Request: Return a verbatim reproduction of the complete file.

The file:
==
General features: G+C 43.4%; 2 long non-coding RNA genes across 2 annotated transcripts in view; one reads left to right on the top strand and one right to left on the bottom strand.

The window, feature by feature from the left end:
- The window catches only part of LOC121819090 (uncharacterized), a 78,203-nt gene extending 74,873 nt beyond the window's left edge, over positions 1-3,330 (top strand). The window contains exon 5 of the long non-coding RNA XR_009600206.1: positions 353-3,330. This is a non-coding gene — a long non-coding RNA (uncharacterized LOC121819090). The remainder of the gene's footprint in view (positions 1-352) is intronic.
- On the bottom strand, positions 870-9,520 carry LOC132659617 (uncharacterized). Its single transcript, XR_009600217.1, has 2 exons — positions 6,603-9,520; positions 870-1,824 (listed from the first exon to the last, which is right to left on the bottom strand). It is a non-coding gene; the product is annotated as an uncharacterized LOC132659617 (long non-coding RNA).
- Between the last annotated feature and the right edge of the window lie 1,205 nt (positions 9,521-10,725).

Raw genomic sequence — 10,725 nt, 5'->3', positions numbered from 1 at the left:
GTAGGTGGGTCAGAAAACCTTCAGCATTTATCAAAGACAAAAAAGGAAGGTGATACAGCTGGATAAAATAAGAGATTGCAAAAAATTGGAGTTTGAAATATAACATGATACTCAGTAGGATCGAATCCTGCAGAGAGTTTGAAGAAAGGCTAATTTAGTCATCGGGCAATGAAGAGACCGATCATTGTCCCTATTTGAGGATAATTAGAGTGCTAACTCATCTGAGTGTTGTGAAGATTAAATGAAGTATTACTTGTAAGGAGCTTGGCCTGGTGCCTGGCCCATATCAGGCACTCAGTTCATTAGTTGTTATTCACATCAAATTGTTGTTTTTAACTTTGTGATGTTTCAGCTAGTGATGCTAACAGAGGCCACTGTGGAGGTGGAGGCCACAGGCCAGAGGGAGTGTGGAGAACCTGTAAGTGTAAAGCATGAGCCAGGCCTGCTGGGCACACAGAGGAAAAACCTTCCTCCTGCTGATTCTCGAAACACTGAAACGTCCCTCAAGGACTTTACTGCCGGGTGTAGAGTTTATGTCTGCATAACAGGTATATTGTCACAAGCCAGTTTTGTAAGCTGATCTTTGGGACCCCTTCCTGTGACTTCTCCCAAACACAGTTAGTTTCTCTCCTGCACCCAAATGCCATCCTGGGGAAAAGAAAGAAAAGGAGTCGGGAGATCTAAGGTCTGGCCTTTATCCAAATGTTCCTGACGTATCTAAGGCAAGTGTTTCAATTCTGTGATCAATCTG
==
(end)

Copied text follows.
General features: G+C 43.4%; 2 long non-coding RNA genes across 2 annotated transcripts in view; one reads left to right on the top strand and one right to left on the bottom strand.

The window, feature by feature from the left end:
- The window catches only part of LOC121819090 (uncharacterized), a 78,203-nt gene extending 74,873 nt beyond the window's left edge, over positions 1-3,330 (top strand). The window contains exon 5 of the long non-coding RNA XR_009600206.1: positions 353-3,330. This is a non-coding gene — a long non-coding RNA (uncharacterized LOC121819090). The remainder of the gene's footprint in view (positions 1-352) is intronic.
- On the bottom strand, positions 870-9,520 carry LOC132659617 (uncharacterized). Its single transcript, XR_009600217.1, has 2 exons — positions 6,603-9,520; positions 870-1,824 (listed from the first exon to the last, which is right to left on the bottom strand). It is a non-coding gene; the product is annotated as an uncharacterized LOC132659617 (long non-coding RNA).
- Between the last annotated feature and the right edge of the window lie 1,205 nt (positions 9,521-10,725).

Raw genomic sequence — 10,725 nt, 5'->3', positions numbered from 1 at the left:
GTAGGTGGGTCAGAAAACCTTCAGCATTTATCAAAGACAAAAAAGGAAGGTGATACAGCTGGATAAAATAAGAGATTGCAAAAAATTGGAGTTTGAAATATAACATGATACTCAGTAGGATCGAATCCTGCAGAGAGTTTGAAGAAAGGCTAATTTAGTCATCGGGCAATGAAGAGACCGATCATTGTCCCTATTTGAGGATAATTAGAGTGCTAACTCATCTGAGTGTTGTGAAGATTAAATGAAGTATTACTTGTAAGGAGCTTGGCCTGGTGCCTGGCCCATATCAGGCACTCAGTTCATTAGTTGTTATTCACATCAAATTGTTGTTTTTAACTTTGTGATGTTTCAGCTAGTGATGCTAACAGAGGCCACTGTGGAGGTGGAGGCCACAGGCCAGAGGGAGTGTGGAGAACCTGTAAGTGTAAAGCATGAGCCAGGCCTGCTGGGCACACAGAGGAAAAACCTTCCTCCTGCTGATTCTCGAAACACTGAAACGTCCCTCAAGGACTTTACTGCCGGGTGTAGAGTTTATGTCTGCATAACAGGTATATTGTCACAAGCCAGTTTTGTAAGCTGATCTTTGGGACCCCTTCCTGTGACTTCTCCCAAACACAGTTAGTTTCTCTCCTGCACCCAAATGCCATCCTGGGGAAAAGAAAGAAAAGGAGTCGGGAGATCTAAGGTCTGGCCTTTATCCAAATGTTCCTGACGTATCTAAGGCAAGTGTTTCAATTCTGTGATCAATCTG